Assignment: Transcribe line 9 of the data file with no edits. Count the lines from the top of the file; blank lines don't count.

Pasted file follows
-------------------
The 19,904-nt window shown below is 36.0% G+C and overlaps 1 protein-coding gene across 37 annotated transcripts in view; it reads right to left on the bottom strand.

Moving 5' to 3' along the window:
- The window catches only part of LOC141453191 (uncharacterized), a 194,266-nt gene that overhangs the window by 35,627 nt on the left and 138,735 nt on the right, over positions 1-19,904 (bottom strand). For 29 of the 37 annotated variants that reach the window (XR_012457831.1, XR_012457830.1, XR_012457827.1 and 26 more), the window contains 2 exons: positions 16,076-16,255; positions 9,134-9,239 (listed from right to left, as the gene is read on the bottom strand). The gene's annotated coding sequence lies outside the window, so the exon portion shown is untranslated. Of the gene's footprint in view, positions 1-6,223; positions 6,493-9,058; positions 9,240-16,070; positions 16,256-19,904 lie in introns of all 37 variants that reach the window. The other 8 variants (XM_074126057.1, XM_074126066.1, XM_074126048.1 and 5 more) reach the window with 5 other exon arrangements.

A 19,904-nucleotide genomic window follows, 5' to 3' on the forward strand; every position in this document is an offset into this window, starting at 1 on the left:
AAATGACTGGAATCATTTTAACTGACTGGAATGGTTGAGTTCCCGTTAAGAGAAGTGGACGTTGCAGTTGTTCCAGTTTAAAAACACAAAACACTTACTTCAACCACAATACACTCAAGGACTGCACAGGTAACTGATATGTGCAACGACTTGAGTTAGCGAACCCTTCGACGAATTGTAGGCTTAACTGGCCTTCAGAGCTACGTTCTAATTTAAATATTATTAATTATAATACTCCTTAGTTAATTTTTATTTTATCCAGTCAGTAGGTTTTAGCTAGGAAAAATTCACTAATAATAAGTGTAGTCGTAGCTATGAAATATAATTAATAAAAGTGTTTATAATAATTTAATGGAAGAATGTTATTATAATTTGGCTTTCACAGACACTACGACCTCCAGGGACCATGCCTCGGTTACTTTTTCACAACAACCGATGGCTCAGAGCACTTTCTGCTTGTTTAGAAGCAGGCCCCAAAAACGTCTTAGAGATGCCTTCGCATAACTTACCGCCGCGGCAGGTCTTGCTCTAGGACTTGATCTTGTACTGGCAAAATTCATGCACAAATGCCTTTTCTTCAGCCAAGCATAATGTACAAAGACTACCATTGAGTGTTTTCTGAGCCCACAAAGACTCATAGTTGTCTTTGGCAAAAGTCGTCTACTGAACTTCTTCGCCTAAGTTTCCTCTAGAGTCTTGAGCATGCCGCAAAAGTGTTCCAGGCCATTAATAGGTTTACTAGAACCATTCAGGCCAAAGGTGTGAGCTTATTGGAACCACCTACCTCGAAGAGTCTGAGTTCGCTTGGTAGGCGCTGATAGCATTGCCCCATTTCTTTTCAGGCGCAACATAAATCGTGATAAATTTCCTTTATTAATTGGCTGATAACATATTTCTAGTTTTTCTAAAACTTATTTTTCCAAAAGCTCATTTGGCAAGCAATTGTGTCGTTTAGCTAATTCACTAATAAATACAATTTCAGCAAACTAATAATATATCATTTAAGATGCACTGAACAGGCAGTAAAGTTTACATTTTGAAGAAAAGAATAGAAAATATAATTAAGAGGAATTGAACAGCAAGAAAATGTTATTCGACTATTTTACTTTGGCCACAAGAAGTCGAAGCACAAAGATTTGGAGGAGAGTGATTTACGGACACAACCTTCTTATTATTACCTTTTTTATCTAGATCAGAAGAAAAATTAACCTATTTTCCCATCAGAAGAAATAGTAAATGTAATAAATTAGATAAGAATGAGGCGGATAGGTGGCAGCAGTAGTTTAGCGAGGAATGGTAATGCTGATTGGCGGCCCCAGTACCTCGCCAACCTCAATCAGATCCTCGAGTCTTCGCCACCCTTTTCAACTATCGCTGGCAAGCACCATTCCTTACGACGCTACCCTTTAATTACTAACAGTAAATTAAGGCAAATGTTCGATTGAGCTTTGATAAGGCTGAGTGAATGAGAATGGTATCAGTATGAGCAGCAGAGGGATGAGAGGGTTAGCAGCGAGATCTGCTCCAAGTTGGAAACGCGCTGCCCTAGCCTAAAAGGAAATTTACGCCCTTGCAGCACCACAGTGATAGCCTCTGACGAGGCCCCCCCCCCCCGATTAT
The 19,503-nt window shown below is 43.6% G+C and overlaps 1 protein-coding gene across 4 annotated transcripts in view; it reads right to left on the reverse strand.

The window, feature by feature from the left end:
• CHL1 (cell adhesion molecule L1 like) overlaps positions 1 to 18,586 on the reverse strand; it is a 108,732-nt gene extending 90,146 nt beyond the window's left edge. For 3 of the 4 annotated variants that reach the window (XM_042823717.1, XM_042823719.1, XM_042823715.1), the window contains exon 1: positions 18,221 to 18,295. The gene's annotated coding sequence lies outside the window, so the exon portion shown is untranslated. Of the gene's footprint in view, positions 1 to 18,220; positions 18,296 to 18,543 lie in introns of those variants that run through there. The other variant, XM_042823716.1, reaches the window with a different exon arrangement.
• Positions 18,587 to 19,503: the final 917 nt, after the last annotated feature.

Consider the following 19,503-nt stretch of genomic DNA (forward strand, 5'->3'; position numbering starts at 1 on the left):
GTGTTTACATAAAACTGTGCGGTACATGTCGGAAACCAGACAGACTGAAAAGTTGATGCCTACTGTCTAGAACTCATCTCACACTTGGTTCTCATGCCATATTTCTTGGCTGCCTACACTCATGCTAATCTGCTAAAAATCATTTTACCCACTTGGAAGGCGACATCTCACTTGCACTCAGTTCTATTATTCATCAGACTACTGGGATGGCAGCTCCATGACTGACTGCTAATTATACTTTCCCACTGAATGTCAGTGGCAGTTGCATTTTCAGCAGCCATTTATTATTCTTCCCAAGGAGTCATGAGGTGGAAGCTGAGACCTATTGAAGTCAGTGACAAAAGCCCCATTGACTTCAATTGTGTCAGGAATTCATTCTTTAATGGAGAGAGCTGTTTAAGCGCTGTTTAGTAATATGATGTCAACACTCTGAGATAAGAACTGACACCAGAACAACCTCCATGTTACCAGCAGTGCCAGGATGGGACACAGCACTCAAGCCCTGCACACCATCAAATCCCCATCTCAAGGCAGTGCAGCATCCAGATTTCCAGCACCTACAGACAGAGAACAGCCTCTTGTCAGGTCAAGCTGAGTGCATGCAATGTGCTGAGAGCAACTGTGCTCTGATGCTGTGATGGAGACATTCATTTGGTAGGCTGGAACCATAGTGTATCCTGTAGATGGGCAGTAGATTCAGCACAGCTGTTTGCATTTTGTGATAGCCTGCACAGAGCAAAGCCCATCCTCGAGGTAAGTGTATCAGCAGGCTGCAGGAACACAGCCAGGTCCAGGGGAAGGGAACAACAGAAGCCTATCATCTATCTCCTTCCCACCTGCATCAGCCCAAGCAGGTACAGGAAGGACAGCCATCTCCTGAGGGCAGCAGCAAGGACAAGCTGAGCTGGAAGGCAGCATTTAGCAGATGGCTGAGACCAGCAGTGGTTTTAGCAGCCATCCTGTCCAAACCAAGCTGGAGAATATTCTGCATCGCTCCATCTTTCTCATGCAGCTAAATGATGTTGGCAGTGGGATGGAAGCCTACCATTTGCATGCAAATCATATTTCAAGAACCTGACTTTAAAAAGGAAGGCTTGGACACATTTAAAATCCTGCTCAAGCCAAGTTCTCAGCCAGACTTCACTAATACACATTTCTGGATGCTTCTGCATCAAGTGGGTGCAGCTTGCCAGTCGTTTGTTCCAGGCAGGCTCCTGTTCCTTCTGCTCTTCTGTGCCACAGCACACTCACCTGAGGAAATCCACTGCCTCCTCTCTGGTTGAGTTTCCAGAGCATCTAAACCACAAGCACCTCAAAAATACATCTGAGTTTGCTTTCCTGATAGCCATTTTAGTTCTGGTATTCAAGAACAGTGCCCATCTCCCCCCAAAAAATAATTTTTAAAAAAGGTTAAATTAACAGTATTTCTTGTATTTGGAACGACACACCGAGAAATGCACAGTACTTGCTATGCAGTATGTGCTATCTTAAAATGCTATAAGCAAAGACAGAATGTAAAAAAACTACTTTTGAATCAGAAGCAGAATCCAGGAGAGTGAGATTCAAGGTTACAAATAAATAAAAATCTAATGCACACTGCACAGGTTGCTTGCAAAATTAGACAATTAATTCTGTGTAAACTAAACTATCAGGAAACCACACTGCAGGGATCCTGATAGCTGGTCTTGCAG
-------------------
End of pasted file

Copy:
• Positions 18,587 to 19,503: the final 917 nt, after the last annotated feature.